Proactive Interference: Definition & Examples

An error occurred trying to load this video.

Try refreshing the page, or contact customer support.

Coming up next: Retroactive Interference: Definition & Examples

You're on a roll. Keep up the good work!

Take Quiz Watch Next Lesson
 Replay
Your next lesson will play in 10 seconds
  • 0:01 Proactive Interference
  • 0:58 Important Related Concepts
  • 3:29 Lesson Summary
Add to Add to Add to

Want to watch this again later?

Log in or sign up to add this lesson to a Custom Course.

Login or Sign up

Timeline
Autoplay
Autoplay

Recommended Lessons and Courses for You

Lesson Transcript
Instructor: Devin Kowalczyk

Devin has taught psychology and has a master's degree in clinical forensic psychology. He is working on his PhD.

Sometimes it is difficult to remember a particular thing. It becomes easy to jumble up things or mistake one thing for another when they are studied together. It seems like the ideas jump in front of each other.

Proactive Interference

When psychologists studied memory, they found there were a few particular ways in which learning something interfered with remembering something else. It seems like the pieces and parts of the memories jump around and get in the way of remembering something correctly.

Proactive Interference is when you memorize a list of information (words, names, ideas, formulas, and just about anything else that can be made into a list), and when remembering a later part of the list, an earlier memorized part of the list gets in the way. Here is a more visual way to understand it:

  • Learn A, learn B
  • Remember B
  • A interferes

Or, a more concrete example:

  • Learn the cities of Australia; learn the cities of Britain
  • You try and remember the cities in Britain
  • The cities of Australia keep popping into your head instead of the cities of Britain

Important Related Concepts

You can't study proactive interference without studying a few other ideas because they are intertwined.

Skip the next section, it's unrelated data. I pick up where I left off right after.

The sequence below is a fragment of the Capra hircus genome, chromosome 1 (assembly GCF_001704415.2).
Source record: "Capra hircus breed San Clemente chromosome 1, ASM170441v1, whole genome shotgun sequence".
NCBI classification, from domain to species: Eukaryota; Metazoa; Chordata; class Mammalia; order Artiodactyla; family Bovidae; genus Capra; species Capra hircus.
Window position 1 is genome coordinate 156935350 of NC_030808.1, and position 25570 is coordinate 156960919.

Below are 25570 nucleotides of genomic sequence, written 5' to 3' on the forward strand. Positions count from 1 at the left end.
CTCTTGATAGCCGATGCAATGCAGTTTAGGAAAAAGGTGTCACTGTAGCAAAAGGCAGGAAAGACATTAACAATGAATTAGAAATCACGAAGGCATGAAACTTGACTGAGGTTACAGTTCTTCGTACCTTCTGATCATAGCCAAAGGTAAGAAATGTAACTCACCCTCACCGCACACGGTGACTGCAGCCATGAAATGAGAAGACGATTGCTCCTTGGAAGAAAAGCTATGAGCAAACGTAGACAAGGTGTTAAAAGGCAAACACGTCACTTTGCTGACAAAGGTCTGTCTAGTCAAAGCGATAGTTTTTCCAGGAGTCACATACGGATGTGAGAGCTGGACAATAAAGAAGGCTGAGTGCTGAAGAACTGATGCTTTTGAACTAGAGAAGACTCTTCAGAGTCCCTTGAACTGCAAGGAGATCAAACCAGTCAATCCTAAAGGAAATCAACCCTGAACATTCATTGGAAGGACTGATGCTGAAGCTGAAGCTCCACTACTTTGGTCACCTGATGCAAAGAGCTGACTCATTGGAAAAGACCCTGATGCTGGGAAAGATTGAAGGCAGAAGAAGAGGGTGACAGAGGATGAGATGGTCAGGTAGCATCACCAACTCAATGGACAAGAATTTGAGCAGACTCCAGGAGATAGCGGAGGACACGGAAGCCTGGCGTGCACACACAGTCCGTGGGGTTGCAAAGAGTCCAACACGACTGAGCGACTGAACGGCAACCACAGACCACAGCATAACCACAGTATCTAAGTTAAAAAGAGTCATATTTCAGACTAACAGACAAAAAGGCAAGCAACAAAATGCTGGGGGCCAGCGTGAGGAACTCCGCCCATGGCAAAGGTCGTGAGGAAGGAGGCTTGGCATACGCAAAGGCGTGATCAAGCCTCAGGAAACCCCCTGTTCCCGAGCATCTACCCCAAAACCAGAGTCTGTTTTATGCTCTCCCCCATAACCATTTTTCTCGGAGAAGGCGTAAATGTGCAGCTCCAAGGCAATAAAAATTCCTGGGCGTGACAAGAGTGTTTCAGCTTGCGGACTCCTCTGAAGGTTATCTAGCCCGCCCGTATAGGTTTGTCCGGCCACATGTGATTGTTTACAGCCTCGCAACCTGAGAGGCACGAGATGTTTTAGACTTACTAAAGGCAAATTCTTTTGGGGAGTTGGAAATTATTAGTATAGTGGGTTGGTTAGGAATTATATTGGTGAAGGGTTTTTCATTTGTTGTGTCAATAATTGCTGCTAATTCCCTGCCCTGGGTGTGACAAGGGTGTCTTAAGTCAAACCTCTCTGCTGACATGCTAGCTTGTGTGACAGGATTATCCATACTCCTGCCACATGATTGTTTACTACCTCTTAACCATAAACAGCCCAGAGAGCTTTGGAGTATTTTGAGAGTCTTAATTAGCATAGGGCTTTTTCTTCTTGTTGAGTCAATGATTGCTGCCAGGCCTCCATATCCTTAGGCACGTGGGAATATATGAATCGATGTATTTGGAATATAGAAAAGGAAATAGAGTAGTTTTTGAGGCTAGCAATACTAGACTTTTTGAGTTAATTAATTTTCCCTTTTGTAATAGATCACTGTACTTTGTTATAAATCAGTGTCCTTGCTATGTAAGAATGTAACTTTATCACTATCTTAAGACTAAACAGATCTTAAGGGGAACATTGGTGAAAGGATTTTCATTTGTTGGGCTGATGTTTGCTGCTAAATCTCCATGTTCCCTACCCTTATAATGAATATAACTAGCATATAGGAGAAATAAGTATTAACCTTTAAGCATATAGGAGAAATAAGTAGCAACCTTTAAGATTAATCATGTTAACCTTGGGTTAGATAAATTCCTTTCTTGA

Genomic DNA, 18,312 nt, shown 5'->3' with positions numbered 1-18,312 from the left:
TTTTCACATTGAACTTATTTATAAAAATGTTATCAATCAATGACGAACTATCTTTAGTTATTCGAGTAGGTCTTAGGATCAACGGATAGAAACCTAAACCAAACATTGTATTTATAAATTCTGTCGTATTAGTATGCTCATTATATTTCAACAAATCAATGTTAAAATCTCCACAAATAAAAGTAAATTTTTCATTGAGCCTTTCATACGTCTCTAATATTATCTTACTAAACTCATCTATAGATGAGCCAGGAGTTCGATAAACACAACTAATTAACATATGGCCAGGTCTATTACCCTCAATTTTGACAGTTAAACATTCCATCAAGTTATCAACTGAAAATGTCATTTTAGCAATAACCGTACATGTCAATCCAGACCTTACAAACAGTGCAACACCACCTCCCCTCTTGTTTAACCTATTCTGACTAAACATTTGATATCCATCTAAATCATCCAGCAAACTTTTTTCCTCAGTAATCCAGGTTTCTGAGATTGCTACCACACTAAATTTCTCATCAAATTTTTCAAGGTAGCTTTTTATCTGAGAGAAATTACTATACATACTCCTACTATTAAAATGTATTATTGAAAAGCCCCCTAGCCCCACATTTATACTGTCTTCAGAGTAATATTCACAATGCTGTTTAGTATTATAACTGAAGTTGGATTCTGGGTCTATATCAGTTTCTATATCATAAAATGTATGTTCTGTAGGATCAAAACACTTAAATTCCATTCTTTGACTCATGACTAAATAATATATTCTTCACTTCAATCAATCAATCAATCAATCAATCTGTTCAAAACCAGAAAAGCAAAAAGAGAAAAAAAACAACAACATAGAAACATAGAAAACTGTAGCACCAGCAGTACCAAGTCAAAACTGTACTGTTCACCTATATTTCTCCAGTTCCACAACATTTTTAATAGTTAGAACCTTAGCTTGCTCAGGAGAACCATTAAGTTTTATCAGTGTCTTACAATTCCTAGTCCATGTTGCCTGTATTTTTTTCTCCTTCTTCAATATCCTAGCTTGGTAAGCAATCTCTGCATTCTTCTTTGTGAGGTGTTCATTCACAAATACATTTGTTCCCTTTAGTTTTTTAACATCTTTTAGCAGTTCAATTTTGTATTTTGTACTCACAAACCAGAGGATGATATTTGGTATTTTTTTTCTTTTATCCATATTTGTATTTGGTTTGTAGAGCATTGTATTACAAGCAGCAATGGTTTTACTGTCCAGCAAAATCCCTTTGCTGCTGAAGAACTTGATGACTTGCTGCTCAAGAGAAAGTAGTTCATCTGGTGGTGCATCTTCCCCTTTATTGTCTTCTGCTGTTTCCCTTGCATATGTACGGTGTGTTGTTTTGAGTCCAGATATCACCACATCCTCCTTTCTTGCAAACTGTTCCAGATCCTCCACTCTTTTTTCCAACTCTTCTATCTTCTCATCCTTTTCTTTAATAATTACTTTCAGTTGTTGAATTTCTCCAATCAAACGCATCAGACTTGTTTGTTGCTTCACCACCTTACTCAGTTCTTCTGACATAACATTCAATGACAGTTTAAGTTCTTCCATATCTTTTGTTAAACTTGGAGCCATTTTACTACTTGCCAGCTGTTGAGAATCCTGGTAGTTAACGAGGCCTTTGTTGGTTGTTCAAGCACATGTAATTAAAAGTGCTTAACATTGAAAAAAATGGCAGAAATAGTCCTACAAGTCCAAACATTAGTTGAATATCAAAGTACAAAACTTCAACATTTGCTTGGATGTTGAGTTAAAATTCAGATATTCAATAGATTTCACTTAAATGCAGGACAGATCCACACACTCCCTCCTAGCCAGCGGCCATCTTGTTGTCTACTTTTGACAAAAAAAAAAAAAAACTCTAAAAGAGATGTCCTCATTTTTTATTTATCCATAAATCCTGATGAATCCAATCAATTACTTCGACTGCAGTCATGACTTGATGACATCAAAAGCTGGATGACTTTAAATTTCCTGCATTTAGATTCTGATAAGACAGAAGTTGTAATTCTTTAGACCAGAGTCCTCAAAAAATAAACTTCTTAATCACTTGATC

The serial position curve was discovered by a researcher by the name of Ebbinghaus, who found that when memorizing lists of things, people tend to remember items at the beginning pretty well, the items in the middle poorly, and the items at the end of the list the best. It looks like this:

Serial Position Curve
null

Why is it called the serial position curve? An item is remembered best based on its serial position (first, second, third…fifty-seventh, fifty-eighth, second to last, last) in the list. Your ability to remember the items on the list can be predicted by the curve based on where the item is placed in the list.

Psychologists have labeled the effect where you can remember listed items at the beginning and end better than the stuff in the middle. When you remember items at the beginning of a list, it is called the primacy effect. When you remember stuff at the end of the list, it is called the recency effect.

The recency effect is related to something called retroactive interference, which is when you memorize A and B and try and remember A, but B interferes.

To unlock this lesson you must be a Study.com Member.
Create your account

Register for a free trial

Are you a student or a teacher?
I am a teacher

Unlock Your Education

See for yourself why 30 million people use Study.com

Become a Study.com member and start learning now.
Become a Member  Back

Earning College Credit

Did you know… We have over 160 college courses that prepare you to earn credit by exam that is accepted by over 1,500 colleges and universities. You can test out of the first two years of college and save thousands off your degree. Anyone can earn credit-by-exam regardless of age or education level.

To learn more, visit our Earning Credit Page

Transferring credit to the school of your choice

Not sure what college you want to attend yet? Study.com has thousands of articles about every imaginable degree, area of study and career path that can help you find the school that's right for you.

Create an account to start this course today
Try it free for 5 days!
Create An Account
Support